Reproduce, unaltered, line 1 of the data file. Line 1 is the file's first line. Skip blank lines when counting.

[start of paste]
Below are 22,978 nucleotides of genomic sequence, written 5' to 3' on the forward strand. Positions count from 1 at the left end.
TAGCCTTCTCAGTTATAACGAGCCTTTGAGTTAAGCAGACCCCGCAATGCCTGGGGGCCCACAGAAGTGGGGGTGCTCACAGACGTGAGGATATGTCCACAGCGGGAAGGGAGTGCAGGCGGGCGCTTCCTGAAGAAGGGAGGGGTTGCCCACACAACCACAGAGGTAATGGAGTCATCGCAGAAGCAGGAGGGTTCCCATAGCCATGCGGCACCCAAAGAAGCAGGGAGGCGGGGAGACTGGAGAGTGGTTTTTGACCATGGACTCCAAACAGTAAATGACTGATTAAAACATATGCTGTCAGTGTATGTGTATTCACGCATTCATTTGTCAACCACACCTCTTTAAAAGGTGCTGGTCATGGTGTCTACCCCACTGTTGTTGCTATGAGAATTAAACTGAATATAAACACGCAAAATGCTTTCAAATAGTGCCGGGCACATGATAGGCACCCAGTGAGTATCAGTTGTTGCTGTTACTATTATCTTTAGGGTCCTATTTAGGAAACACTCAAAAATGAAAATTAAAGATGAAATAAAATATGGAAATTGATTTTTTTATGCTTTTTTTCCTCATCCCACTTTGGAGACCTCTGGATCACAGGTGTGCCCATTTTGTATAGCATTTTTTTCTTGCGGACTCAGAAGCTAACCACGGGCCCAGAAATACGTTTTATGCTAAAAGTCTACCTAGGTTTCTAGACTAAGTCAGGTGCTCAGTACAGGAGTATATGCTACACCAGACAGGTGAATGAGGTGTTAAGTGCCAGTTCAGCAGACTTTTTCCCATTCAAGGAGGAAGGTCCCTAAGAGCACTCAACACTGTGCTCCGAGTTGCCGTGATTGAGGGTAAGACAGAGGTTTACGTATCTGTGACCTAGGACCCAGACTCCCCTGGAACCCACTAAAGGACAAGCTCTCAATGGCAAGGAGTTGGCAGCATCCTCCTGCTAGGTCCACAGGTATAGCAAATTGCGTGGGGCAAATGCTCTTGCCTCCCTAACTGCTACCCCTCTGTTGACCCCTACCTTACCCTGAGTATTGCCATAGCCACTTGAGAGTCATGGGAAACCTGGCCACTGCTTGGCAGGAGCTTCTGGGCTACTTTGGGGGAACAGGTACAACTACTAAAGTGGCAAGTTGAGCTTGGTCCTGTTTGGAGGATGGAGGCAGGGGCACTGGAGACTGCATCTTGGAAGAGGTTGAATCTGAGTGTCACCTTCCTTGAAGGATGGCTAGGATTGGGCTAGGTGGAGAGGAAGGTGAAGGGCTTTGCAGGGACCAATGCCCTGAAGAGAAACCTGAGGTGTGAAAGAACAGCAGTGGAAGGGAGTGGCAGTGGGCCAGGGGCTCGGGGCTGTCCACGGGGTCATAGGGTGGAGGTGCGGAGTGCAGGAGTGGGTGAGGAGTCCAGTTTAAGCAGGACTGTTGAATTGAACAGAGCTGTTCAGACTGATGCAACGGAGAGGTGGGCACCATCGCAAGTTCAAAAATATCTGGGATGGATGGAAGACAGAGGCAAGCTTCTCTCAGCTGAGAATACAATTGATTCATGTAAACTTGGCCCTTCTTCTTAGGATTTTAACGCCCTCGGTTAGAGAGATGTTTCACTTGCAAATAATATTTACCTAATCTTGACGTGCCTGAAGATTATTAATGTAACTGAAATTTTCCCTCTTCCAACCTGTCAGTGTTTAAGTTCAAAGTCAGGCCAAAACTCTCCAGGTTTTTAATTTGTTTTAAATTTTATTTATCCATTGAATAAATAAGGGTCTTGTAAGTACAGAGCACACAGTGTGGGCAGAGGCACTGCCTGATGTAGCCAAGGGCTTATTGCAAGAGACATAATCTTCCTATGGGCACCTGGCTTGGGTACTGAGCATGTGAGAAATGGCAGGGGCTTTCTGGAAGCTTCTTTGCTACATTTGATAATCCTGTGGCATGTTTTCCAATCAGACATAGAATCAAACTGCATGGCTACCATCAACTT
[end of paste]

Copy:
Below are 22,978 nucleotides of genomic sequence, written 5' to 3' on the forward strand. Positions count from 1 at the left end.